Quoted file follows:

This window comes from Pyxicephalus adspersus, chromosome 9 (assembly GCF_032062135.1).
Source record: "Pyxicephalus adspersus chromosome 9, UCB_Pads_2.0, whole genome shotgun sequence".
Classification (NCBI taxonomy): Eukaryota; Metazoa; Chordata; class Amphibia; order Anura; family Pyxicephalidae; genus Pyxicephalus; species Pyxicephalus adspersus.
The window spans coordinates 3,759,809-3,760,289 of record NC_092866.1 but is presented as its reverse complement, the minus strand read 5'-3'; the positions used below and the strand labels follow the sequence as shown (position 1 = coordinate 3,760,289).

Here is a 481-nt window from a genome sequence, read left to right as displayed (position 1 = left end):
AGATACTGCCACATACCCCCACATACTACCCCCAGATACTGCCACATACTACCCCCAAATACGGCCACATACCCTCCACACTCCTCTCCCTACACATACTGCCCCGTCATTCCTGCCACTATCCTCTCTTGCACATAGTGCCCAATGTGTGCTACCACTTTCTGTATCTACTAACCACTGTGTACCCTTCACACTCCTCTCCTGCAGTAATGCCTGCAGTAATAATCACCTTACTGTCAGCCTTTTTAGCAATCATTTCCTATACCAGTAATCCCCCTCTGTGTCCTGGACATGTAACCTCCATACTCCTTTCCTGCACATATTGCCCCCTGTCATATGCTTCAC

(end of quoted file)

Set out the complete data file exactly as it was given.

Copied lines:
This window comes from Pyxicephalus adspersus, chromosome 9 (assembly GCF_032062135.1).
Source record: "Pyxicephalus adspersus chromosome 9, UCB_Pads_2.0, whole genome shotgun sequence".
Classification (NCBI taxonomy): Eukaryota; Metazoa; Chordata; class Amphibia; order Anura; family Pyxicephalidae; genus Pyxicephalus; species Pyxicephalus adspersus.
The window spans coordinates 3,759,809-3,760,289 of record NC_092866.1 but is presented as its reverse complement, the minus strand read 5'-3'; the positions used below and the strand labels follow the sequence as shown (position 1 = coordinate 3,760,289).

Here is a 481-nt window from a genome sequence, read left to right as displayed (position 1 = left end):
AGATACTGCCACATACCCCCACATACTACCCCCAGATACTGCCACATACTACCCCCAAATACGGCCACATACCCTCCACACTCCTCTCCCTACACATACTGCCCCGTCATTCCTGCCACTATCCTCTCTTGCACATAGTGCCCAATGTGTGCTACCACTTTCTGTATCTACTAACCACTGTGTACCCTTCACACTCCTCTCCTGCAGTAATGCCTGCAGTAATAATCACCTTACTGTCAGCCTTTTTAGCAATCATTTCCTATACCAGTAATCCCCCTCTGTGTCCTGGACATGTAACCTCCATACTCCTTTCCTGCACATATTGCCCCCTGTCATATGCTTCAC